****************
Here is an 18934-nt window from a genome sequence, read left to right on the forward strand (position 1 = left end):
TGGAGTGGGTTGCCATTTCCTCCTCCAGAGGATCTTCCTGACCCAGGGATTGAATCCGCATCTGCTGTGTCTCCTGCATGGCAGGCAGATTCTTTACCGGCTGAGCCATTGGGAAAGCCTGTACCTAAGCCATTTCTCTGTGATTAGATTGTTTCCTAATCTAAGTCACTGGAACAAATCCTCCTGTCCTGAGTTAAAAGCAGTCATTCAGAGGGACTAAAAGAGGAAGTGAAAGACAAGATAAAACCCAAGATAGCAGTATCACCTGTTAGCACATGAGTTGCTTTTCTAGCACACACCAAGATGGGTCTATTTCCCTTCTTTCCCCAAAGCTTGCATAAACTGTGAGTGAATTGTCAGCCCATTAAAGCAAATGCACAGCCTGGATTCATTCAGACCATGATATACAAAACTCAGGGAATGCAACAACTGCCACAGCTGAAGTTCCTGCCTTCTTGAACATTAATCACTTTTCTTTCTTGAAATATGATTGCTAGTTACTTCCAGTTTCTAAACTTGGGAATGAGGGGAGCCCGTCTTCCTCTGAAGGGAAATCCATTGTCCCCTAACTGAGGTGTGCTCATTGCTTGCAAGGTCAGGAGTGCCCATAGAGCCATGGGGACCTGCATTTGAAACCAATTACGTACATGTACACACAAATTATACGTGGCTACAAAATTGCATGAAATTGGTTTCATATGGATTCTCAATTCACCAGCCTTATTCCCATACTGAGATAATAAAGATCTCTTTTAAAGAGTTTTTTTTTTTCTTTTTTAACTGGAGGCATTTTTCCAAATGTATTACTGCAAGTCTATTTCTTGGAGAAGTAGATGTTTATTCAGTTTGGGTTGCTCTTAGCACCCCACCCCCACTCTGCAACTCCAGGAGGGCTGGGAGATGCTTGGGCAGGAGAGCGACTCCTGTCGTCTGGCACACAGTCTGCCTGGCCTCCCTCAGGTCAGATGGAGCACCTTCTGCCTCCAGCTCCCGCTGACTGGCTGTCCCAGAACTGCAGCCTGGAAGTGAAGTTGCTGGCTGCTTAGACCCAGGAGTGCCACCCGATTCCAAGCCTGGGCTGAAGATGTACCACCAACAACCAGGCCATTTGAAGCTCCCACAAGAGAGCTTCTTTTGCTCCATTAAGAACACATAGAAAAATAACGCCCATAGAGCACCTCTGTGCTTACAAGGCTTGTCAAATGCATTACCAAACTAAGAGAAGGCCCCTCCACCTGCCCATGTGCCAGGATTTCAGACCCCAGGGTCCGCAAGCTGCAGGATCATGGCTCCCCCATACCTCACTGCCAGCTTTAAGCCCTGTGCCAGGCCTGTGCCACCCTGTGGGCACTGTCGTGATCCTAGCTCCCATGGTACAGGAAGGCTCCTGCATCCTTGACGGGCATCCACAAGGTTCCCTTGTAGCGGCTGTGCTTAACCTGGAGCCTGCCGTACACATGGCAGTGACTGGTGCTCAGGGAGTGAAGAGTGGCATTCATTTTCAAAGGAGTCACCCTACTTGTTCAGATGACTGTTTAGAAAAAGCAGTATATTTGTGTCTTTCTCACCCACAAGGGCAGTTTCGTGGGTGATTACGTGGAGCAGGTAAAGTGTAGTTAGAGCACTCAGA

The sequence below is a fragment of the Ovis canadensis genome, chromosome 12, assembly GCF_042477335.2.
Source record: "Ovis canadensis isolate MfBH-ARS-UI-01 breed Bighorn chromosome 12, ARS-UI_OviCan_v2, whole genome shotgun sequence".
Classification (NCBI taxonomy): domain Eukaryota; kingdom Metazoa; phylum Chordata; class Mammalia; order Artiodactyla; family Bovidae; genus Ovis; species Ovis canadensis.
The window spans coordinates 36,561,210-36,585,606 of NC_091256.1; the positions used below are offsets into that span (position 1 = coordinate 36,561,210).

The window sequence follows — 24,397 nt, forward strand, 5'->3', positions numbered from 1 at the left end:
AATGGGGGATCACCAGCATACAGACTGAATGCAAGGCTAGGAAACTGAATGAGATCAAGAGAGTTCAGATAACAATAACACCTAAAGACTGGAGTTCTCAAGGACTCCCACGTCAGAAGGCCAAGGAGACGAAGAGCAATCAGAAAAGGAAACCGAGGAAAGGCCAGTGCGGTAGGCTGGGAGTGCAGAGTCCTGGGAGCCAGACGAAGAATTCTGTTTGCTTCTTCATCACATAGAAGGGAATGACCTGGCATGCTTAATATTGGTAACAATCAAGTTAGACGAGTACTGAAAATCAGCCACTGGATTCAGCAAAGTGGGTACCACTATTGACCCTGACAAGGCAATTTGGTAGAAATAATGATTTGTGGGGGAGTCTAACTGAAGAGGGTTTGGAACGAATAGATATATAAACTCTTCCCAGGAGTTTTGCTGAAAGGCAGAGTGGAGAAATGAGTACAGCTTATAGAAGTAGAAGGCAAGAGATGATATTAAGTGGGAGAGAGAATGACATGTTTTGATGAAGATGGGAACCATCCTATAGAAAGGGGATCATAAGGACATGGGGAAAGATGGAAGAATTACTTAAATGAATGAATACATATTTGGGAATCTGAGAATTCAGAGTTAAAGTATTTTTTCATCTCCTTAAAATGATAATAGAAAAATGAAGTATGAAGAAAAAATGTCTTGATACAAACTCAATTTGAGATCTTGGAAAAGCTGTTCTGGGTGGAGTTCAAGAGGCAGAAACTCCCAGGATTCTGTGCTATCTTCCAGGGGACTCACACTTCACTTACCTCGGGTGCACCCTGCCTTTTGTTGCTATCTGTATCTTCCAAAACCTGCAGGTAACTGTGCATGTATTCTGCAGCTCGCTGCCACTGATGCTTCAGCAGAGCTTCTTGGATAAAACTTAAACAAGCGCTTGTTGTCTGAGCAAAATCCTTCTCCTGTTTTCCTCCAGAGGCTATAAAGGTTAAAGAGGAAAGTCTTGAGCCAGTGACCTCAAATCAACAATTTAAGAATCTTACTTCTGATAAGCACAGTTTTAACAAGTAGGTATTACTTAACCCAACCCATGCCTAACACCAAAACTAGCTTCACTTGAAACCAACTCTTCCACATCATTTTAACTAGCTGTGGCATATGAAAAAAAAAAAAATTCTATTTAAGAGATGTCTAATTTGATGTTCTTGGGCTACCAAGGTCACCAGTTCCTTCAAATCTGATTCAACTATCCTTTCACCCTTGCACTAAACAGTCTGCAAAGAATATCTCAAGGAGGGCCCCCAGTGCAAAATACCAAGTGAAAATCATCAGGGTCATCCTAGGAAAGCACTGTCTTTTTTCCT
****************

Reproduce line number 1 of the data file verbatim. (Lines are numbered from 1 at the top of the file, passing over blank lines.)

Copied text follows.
Here is an 18934-nt window from a genome sequence, read left to right on the forward strand (position 1 = left end):